03 February 2009

A Fortunate Age by Joanna Smith Rakoff


Flap Copy from ARC:
Rakoff's first novel "details the lives of a group of Oberlin graduates whose ambitions and friendships threaten to unravel as they chase their dreams, shed their youth and build their lives in Brooklyn during the late 1990s and the turn of the twenty-first century.

There's Lil, a would-be scholar whose marriage to an egotistical writer initially brings the group back together (and ultimately drives it apart); Beth, who struggles to let go of her old beau Dave, a oneime piano prodigy trapped by his own insecurity; Emily, an actor perpetually on the verge of success - and starvation - and grappling with her jealousy of Tal, whose acting career has taken off. At the center of their orbit is wry, charismatic Sadie Peregrine, who coolly observes her friends' mistakes but can't quite manage to avoid making her own. As they begin their own careers, marry, and have children, they must navigate the shifting dynamics of their friendships and of the world around them."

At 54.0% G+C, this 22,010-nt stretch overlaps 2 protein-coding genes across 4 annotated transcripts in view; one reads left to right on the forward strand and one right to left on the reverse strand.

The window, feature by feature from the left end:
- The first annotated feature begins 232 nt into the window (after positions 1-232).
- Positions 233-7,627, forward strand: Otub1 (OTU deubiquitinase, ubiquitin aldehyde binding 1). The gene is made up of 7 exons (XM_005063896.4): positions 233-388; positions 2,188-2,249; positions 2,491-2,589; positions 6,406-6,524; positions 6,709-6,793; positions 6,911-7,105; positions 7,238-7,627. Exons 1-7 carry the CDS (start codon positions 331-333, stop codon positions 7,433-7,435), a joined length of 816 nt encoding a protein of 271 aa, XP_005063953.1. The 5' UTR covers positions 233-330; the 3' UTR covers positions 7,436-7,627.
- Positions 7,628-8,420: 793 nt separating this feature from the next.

I have mixed feelings about this book. I was thoroughly engaged while reading it but feel somewhat bereft at the end, as though each page or chapter promised a revelation or an emotion that was never delivered. I felt no connection to any of the characters, though I think they were well-drawn and very well-imagined.

Most of the book's writing is episodic, with narrative and chronological jumps that were at times confusing; many important character interactions and plot movements occur off the page and rely solely on indirect mention. I'm not sure whether Rakoff is nostalgic for her own circle of educated-but-floundering post-college friends, or if she was one of the clique's outsiders and so now bitter and reflective about her own and their experienecs.

I enjoyed reading A Fortunate Age and I recommend it as an insightful look at the inner workings of a burgeoning adult friend group -- I'm just left feeling a little unsatisfied, I suppose because I always hope to connect with at least one character in a story and here I reached the end of the book liking each of the characters even less than I had at the beginning.

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